Huffington Post: What Would You Do With Ten Extra Years of Life

September 9, 2013 by Shannon

"University of Rochester Professor of Psychology, Dr. Edward Deci, says that people who tap into their own natural talents, interests and desires are more inclined to embrace whatever they do with enthusiasm, creativity and joy. He also points out that people who make things happen for themselves are less likely to be manipulated or used."

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HUFFINGTON POST: Spectator Nation: Are You a Screen Junkie

January 11, 2011 by Shannon

January 11th 2011. If there’s one thing the U.S. economy is booming in, it’s the production of mass quantities of onlookers. We have become a nation of spectators, zoning into the glow of digital and high-def screens, cocooned in entertainment centers, oblivious to the sun in the sky, the breeze in the trees, and the...

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RESEARCH STUDY: “Players Love the Game Not the Gore – Psychology Study Shows That Violence Does Not Motivate Video Game Players.”

February 16, 2009 by Shannon

January 16th 2009.   “These elements, said coauthor Richard Ryan, a motivational psychologist at the University, represent “the core reasons that people find games so entertaining and compelling. Conflict and war are a common and powerful context for providing these experiences, but it is the need satisfaction in the gameplay that matters more than the...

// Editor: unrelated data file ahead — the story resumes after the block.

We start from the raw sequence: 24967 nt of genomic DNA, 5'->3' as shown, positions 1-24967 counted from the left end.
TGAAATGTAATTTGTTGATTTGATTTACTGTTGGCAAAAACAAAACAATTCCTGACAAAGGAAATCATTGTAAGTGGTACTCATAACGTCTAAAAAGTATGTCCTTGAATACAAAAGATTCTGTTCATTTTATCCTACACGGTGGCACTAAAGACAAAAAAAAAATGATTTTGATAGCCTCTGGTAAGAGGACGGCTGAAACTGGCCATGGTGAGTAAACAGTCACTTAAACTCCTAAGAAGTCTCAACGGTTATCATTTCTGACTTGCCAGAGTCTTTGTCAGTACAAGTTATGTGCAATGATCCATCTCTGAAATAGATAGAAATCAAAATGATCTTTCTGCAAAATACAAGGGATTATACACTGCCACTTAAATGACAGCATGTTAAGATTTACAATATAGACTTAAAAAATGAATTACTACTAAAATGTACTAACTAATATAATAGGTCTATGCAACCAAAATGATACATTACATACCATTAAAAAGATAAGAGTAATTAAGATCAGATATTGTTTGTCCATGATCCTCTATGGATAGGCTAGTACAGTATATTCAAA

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SCIENCE NEWS: Gamers crave control and competence, not carnage

February 14, 2009 by Shannon

February 14th  2009.   Blood, guts and gore aren’t what thrill avid gamers when they slaughter zombies in The House of the Dead III video game, a new study suggests. Instead, feelings of control and competence are what the players crave. The new research, led by psychologist Richard Ryan at the University of Rochester in New...

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ScienCentral: Violence Not What Attracts Video Gamers, Says Study

January 16, 2009 by Shannon

Richard Ryan interviewed by ScienCentral on a new SDT study, released today, showing that “violence” is not what attracts players. This comes just a few days after a U.S. congressman proposed legislation that would brand violent video games with a health warning. The research could be reassuring news for parents. University of Rochester Press Release on...

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WASHINGTON POST: Why Video Games May Be Hard to Give Up

January 16, 2007 by Shannon

January 15th 2007.    Researchers say they’ve found another reason why video games are so hard to give up: They may help fulfill basic psychological needs. In a study published in the January issue ofMotivation and Emotion, investigators from the University of Rochester and Immersyve Inc. looked at what motivated 1,000 gamers to keep playing...

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